In All The Rage, Romy is sexually assaulted by the most popular guy in town. Everyone loves him, he’s the son of the sheriff and can do no wrong. The novel deals with the aftermath of her rape, how she works through the trauma while no one believes what happened to her. It’s hard to read through because of its dark honesty, Summers holds no punches. This book is very important, because it shows that rape culture is not a joke. It’s the reason why many woman and men don’t come forward after they were assaulted. Somehow, the way we, as a society, deal with rape, it’s as if the victim is responsible for the rapist’s actions. In this story Romy works up to forgiving herself, something she should never have to do, for lying, for holding in the truth, for not fighting back hard enough. But it is also about working through her trauma, and learning to live with what happened to her.

Slut-shaming is a concept tightly woven into that of Rape Culture. It’s this idea that a woman who enjoys any kind of sexual activity or is very sexually active can be summed up in one word slut, from then on that becomes her only worth, i.e. she’s always good for a lay. Even when a woman dresses provocatively, she can be branded. One of the most common questions a rape survivor is asked is What were you wearing? As if the amount of clothes someone has on automatically provides the perpetrator with some kind of justification. The sexual assault is rationalized and offenders get off easy, this is called victim-blaming. For some inexplicable reason the fault lies, not with the rapist, but with the survivor of rape, because they were asking for it. How fucked up does a community need to be to blame someone for being sexually assaulted? Honestly? It makes me want to scream bloody murder.

rosea-posey“Judgments” by Rosea Posey

Even in my own life, when I’m picking out clothes for example, I question my choices. For the longest time, I didn’t want to wear low-cut tops, because I didn’t want to show too much cleavage. Nowadays, when I want to feel sexy for myself I will put on clothes that make me feel that way, and I will stress this again I wear sexy clothing to make me feel sexy. It is for me. I changed my way of thinking, because this is learned behavior. Society taught me to cover up my skin. I can’t remember if it was ever said to me explicitly, but when we were in school, one of my best friends had to change out of her shorts once, because they were too short. The implicit reason? “It would distract the boys”. Society teaches girls to cover themselves up so that boys would be able to control themselves. Why don’t we teach boys to control themselves no matter what situation? Boys will be boys? Hell no! Boys will be taught how to respect other human beings.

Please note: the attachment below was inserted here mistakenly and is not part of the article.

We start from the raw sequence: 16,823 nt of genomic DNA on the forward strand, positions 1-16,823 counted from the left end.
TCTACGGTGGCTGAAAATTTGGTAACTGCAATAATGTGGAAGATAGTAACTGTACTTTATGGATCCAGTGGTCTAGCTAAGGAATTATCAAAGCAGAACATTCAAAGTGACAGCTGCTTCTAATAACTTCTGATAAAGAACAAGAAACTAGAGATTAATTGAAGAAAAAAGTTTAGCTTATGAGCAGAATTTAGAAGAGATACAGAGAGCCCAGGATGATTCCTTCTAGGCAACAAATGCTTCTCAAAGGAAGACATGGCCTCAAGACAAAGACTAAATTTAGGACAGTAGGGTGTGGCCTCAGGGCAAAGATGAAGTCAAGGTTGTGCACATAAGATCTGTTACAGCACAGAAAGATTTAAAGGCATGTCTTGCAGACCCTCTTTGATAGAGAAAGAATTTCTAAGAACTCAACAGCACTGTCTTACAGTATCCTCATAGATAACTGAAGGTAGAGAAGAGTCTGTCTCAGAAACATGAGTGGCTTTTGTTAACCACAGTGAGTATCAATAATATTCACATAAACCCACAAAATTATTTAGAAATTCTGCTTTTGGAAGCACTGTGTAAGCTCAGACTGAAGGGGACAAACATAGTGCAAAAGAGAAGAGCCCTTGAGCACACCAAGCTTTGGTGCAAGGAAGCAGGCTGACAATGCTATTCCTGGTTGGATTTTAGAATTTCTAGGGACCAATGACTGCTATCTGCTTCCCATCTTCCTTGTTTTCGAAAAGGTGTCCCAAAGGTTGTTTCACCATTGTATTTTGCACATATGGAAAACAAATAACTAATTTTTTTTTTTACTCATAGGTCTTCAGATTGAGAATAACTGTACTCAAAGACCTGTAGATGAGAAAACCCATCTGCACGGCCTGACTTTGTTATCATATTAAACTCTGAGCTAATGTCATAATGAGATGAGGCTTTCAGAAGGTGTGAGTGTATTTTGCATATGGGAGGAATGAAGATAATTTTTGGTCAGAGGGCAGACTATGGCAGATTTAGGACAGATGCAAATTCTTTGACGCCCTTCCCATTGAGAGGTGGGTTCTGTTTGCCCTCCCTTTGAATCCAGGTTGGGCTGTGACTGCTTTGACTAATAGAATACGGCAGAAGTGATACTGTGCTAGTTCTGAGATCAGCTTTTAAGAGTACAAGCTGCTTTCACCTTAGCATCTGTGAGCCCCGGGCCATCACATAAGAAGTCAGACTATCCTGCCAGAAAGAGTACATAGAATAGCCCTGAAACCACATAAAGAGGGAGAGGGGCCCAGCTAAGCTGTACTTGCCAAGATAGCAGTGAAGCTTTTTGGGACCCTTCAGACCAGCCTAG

I’m tired of choosing not to wear a specific kind of t-shirt or dress. Because yes, I still catch myself going for the safer option. The option that will keep me invisible when I’m trying to have fun with my friends. I work to rewire myself every day. To fix what has been ingrained in me since I was young. I’m waiting for a world that starts teaching respect at day 1.

 

Introduction

Hi!

My name is Valerie.

I started this blog, because I always liked the idea of having a blog. An online journal. So, I finally stopped finding excuses as to why not and I went for it. That being said, I’m not sure how often I’ll update this blog. I would like to say once a week, or once every two weeks, but I know myself, and I am the worst kind of procrastinator, which is why I can’t make any promises.

Content-wise, this blog will be about anything that inspires me in the moment, whether that’s a book I’ve read recently, a newly published album by a favorite artist, or just something that happened to me personally… We’ll see how it goes. I don’t want to commit to one thing, and then be stuck in that box forever. I have a hard time making decisions as it is, and I don’t want to restrict myself.

The title of my blog, Kindness Is Optional, in real life I’m known to be a kind person (if I say so myself). But I do believe that one of the most important things in life is to be kind to each other, to a stranger, to a friend, or to your family. I was especially inspired by the quote Noora had on her wall in the Norwegian Series Skam:

“Everyone you meet is fighting a battle you know nothing about. Be kind. Always.”

And that is exactly how I want to live my life, because it’s true. At any given moment in time you do not know what someone is going through, and they don’t know how bad your day is going, so give each other a break once in a while. However, and this is why I went with kindness is optional, it’s okay to put yourself first. If being kind means you have to scrub away at a part of yourself, it’s not worth it. Stand up for what you believe in, be true to yourself. That’s what this blog is for me. What I write here will come from my heart. My soul will speak through my words. I won’t always be kind, but I will be honest.

That’s it for now!

Lots of love,
Val!